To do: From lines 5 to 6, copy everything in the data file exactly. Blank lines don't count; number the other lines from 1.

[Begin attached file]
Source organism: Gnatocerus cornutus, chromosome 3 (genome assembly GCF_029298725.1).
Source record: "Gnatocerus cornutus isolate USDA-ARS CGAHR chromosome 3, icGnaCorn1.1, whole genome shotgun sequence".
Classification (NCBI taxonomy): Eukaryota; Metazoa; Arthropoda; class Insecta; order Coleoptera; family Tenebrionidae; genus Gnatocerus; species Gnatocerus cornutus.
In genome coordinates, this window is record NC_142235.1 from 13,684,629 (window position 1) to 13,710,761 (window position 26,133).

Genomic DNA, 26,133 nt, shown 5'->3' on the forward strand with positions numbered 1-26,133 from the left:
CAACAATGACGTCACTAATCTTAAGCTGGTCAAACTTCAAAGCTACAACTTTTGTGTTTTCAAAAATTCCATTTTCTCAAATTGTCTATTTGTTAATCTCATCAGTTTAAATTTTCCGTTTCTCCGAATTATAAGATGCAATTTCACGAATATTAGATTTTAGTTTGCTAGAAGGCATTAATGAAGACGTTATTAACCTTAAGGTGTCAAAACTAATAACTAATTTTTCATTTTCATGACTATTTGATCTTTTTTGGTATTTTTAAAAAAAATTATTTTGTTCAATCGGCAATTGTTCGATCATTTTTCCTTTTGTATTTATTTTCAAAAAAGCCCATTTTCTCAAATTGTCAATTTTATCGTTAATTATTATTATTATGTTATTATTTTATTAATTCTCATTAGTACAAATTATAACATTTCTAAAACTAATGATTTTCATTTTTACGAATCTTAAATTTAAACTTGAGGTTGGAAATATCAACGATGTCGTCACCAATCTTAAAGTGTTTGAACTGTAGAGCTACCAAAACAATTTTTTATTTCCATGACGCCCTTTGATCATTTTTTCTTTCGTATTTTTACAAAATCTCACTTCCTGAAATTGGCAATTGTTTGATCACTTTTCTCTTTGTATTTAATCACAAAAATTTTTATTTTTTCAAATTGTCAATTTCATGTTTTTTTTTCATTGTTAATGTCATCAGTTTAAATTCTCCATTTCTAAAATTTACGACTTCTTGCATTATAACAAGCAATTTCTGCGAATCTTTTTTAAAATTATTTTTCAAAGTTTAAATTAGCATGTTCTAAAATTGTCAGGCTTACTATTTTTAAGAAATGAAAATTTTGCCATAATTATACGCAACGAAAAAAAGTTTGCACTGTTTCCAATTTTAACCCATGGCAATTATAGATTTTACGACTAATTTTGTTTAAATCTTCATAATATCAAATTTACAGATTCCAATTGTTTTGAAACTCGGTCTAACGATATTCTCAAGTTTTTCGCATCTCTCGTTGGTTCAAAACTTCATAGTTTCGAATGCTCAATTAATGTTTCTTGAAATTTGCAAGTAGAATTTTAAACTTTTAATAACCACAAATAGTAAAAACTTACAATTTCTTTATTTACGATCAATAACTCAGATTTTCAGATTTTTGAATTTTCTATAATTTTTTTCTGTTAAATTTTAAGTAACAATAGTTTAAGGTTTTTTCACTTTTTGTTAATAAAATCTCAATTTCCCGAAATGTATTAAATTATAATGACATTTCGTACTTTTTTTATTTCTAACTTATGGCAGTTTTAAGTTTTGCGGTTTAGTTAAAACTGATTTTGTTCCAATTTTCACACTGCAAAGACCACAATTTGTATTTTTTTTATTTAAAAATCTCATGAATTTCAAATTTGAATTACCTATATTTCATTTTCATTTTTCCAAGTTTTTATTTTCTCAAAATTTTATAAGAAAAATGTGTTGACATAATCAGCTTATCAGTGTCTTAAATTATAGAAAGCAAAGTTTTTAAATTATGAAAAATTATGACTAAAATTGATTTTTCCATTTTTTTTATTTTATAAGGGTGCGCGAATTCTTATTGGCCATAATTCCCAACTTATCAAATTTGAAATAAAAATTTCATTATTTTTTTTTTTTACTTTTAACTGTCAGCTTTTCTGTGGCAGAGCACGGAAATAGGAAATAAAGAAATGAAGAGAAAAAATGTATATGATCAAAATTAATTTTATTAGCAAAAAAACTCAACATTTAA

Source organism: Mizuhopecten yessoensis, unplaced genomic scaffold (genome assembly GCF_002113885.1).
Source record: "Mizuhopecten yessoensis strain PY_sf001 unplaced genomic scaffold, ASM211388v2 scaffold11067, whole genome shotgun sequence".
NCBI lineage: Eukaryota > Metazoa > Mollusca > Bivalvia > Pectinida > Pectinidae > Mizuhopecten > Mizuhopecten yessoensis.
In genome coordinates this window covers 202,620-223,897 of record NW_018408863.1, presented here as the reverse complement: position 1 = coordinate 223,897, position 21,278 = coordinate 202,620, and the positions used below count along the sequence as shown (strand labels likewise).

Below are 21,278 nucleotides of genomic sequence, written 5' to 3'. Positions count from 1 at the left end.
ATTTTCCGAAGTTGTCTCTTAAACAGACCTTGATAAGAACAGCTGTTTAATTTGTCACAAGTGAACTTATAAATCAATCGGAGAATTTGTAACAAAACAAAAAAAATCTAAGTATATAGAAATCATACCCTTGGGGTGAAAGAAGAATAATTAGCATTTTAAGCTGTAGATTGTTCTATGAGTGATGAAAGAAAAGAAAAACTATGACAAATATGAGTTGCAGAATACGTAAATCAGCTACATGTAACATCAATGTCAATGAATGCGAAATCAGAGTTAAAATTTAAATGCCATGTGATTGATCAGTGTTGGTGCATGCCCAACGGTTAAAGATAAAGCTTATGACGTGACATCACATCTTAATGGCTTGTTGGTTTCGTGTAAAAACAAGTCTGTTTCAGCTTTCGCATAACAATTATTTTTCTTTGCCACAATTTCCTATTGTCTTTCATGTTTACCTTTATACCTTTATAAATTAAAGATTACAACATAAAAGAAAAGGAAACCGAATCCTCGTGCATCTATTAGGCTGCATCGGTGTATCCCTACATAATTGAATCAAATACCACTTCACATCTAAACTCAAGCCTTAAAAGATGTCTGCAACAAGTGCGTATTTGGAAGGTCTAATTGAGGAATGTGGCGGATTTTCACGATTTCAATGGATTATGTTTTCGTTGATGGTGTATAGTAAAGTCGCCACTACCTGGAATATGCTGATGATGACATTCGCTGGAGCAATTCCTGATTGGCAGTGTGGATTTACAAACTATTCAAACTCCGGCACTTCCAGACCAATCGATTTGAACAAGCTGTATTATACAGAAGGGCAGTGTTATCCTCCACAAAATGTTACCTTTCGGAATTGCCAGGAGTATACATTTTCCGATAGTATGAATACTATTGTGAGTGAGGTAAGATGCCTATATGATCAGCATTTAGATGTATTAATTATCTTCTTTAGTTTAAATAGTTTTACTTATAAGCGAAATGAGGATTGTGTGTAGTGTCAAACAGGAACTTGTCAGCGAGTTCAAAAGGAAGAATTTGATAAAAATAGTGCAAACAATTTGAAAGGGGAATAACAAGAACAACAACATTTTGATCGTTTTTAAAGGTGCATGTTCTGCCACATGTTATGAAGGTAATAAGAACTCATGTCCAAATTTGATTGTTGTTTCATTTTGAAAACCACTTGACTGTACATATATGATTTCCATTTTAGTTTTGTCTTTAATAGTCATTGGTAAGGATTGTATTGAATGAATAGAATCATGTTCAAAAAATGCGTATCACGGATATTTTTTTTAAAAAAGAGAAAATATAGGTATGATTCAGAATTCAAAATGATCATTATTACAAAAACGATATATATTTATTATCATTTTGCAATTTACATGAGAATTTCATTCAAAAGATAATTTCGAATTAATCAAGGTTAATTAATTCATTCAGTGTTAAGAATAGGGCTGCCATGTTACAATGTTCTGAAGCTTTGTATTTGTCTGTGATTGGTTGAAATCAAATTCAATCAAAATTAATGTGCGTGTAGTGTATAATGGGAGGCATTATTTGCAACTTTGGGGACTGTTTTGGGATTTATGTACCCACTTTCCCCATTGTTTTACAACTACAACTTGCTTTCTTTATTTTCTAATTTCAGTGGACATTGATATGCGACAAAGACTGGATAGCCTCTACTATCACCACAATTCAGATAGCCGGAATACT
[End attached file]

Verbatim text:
Genomic DNA, 26,133 nt, shown 5'->3' on the forward strand with positions numbered 1-26,133 from the left:
CAACAATGACGTCACTAATCTTAAGCTGGTCAAACTTCAAAGCTACAACTTTTGTGTTTTCAAAAATTCCATTTTCTCAAATTGTCTATTTGTTAATCTCATCAGTTTAAATTTTCCGTTTCTCCGAATTATAAGATGCAATTTCACGAATATTAGATTTTAGTTTGCTAGAAGGCATTAATGAAGACGTTATTAACCTTAAGGTGTCAAAACTAATAACTAATTTTTCATTTTCATGACTATTTGATCTTTTTTGGTATTTTTAAAAAAAATTATTTTGTTCAATCGGCAATTGTTCGATCATTTTTCCTTTTGTATTTATTTTCAAAAAAGCCCATTTTCTCAAATTGTCAATTTTATCGTTAATTATTATTATTATGTTATTATTTTATTAATTCTCATTAGTACAAATTATAACATTTCTAAAACTAATGATTTTCATTTTTACGAATCTTAAATTTAAACTTGAGGTTGGAAATATCAACGATGTCGTCACCAATCTTAAAGTGTTTGAACTGTAGAGCTACCAAAACAATTTTTTATTTCCATGACGCCCTTTGATCATTTTTTCTTTCGTATTTTTACAAAATCTCACTTCCTGAAATTGGCAATTGTTTGATCACTTTTCTCTTTGTATTTAATCACAAAAATTTTTATTTTTTCAAATTGTCAATTTCATGTTTTTTTTTCATTGTTAATGTCATCAGTTTAAATTCTCCATTTCTAAAATTTACGACTTCTTGCATTATAACAAGCAATTTCTGCGAATCTTTTTTAAAATTATTTTTCAAAGTTTAAATTAGCATGTTCTAAAATTGTCAGGCTTACTATTTTTAAGAAATGAAAATTTTGCCATAATTATACGCAACGAAAAAAAGTTTGCACTGTTTCCAATTTTAACCCATGGCAATTATAGATTTTACGACTAATTTTGTTTAAATCTTCATAATATCAAATTTACAGATTCCAATTGTTTTGAAACTCGGTCTAACGATATTCTCAAGTTTTTCGCATCTCTCGTTGGTTCAAAACTTCATAGTTTCGAATGCTCAATTAATGTTTCTTGAAATTTGCAAGTAGAATTTTAAACTTTTAATAACCACAAATAGTAAAAACTTACAATTTCTTTATTTACGATCAATAACTCAGATTTTCAGATTTTTGAATTTTCTATAATTTTTTTCTGTTAAATTTTAAGTAACAATAGTTTAAGGTTTTTTCACTTTTTGTTAATAAAATCTCAATTTCCCGAAATGTATTAAATTATAATGACATTTCGTACTTTTTTTATTTCTAACTTATGGCAGTTTTAAGTTTTGCGGTTTAGTTAAAACTGATTTTGTTCCAATTTTCACACTGCAAAGACCACAATTTGTATTTTTTTTATTTAAAAATCTCATGAATTTCAAATTTGAATTACCTATATTTCATTTTCATTTTTCCAAGTTTTTATTTTCTCAAAATTTTATAAGAAAAATGTGTTGACATAATCAGCTTATCAGTGTCTTAAATTATAGAAAGCAAAGTTTTTAAATTATGAAAAATTATGACTAAAATTGATTTTTCCATTTTTTTTATTTTATAAGGGTGCGCGAATTCTTATTGGCCATAATTCCCAACTTATCAAATTTGAAATAAAAATTTCATTATTTTTTTTTTTTACTTTTAACTGTCAGCTTTTCTGTGGCAGAGCACGGAAATAGGAAATAAAGAAATGAAGAGAAAAAATGTATATGATCAAAATTAATTTTATTAGCAAAAAAACTCAACATTTAA